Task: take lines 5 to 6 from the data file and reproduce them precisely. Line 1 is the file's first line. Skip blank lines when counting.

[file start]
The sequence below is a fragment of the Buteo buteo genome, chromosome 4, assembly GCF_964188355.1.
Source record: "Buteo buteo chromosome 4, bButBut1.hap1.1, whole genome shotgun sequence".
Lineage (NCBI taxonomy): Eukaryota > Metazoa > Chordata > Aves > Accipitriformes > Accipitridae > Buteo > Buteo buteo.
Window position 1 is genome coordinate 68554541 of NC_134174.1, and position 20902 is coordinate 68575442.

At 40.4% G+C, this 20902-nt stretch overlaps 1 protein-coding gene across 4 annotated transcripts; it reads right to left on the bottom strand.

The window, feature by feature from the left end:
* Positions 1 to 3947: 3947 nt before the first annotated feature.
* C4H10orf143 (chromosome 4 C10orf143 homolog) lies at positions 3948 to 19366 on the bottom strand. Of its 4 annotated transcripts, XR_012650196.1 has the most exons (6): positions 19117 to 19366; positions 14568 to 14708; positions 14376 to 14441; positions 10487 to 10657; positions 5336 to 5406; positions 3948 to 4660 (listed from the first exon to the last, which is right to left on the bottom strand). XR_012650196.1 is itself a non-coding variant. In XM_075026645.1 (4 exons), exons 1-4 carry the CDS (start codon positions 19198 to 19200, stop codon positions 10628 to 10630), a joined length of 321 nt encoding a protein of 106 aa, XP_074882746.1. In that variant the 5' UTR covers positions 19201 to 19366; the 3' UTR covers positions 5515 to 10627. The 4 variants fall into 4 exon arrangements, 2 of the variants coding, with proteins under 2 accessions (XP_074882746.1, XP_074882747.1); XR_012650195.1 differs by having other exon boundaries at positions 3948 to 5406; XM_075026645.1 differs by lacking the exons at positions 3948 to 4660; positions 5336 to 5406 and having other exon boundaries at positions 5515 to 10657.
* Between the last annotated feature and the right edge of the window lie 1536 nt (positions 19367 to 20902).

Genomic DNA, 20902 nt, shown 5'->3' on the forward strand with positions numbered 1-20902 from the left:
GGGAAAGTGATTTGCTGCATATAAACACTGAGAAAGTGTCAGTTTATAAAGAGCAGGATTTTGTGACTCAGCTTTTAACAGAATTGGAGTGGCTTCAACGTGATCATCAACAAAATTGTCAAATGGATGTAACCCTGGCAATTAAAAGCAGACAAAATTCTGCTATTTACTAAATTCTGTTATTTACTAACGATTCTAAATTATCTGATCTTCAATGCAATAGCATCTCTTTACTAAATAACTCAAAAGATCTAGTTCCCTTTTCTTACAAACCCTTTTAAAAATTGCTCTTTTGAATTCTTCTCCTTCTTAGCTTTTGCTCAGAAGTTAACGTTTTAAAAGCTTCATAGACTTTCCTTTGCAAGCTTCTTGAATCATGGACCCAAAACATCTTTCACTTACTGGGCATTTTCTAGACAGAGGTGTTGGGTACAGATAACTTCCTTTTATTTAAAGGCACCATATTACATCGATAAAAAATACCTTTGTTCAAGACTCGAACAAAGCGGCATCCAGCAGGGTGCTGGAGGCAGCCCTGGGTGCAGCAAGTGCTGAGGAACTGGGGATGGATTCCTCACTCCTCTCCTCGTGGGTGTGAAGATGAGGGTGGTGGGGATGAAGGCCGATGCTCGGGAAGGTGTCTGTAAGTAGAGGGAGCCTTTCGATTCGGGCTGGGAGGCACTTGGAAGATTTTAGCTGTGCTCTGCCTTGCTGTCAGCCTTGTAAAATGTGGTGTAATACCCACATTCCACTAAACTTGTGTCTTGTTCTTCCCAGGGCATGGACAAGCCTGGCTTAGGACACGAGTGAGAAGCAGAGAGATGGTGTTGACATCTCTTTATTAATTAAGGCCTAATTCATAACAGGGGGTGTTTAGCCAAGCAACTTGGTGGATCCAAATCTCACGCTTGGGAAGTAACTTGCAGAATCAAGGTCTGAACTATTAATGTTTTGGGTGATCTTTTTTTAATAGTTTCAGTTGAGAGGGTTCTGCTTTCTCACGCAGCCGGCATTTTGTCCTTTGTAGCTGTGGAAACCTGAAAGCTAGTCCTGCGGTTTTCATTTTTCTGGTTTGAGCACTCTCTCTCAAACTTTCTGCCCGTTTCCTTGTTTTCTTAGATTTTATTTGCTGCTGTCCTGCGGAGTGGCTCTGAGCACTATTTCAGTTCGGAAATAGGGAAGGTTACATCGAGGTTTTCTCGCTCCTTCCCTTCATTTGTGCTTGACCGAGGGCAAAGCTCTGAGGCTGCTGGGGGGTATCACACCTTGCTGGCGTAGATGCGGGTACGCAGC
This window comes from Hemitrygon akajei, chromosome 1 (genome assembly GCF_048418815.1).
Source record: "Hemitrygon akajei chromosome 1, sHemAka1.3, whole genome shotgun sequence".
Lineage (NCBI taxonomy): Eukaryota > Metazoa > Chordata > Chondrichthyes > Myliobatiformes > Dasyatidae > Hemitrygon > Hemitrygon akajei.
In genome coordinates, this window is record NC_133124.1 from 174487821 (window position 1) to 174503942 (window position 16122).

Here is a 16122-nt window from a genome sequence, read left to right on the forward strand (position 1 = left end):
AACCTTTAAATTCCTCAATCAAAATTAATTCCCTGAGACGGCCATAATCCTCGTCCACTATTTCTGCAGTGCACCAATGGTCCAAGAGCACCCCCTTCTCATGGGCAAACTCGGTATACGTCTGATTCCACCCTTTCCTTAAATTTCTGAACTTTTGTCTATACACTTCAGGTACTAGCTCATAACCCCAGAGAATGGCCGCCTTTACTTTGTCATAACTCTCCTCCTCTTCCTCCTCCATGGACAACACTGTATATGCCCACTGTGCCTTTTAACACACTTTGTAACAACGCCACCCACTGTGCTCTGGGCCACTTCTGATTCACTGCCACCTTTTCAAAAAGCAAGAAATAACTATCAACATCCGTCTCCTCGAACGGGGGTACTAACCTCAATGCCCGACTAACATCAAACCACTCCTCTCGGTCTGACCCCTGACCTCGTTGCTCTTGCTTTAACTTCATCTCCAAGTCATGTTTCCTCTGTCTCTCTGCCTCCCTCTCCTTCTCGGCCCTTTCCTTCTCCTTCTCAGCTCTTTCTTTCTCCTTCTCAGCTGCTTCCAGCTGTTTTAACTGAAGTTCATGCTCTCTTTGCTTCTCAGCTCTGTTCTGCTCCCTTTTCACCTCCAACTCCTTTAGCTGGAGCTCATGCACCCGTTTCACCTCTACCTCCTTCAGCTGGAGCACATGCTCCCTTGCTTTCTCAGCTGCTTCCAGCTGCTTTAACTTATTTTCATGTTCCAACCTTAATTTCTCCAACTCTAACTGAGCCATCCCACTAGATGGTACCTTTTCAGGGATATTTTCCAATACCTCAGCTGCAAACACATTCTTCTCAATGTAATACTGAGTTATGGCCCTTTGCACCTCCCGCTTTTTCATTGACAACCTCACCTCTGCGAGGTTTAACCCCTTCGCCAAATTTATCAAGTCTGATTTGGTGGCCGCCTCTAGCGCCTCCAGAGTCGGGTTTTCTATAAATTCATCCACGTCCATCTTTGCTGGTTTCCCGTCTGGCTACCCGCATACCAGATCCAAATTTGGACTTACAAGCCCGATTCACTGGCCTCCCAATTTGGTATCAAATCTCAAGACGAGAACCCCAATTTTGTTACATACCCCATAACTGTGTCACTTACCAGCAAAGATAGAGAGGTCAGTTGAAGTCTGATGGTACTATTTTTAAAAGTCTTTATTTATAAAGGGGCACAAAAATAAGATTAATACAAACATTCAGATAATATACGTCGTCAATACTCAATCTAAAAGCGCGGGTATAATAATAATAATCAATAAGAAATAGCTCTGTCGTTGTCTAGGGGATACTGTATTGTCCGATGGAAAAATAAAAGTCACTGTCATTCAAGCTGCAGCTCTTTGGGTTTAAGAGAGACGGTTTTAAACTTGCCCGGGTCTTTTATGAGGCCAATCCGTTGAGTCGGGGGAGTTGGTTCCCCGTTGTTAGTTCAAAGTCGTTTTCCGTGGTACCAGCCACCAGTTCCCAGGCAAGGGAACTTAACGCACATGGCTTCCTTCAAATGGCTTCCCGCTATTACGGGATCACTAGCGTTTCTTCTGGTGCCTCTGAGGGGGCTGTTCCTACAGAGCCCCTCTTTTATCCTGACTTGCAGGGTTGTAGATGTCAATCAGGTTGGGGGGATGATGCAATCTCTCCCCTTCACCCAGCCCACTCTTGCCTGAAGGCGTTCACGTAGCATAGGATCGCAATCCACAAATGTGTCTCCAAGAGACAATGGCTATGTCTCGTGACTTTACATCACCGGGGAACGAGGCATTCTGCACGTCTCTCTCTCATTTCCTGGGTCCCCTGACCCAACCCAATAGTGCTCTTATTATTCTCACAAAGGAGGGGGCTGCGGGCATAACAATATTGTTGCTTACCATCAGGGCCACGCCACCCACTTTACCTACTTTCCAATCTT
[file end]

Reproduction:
At 40.4% G+C, this 20902-nt stretch overlaps 1 protein-coding gene across 4 annotated transcripts; it reads right to left on the bottom strand.

The window, feature by feature from the left end: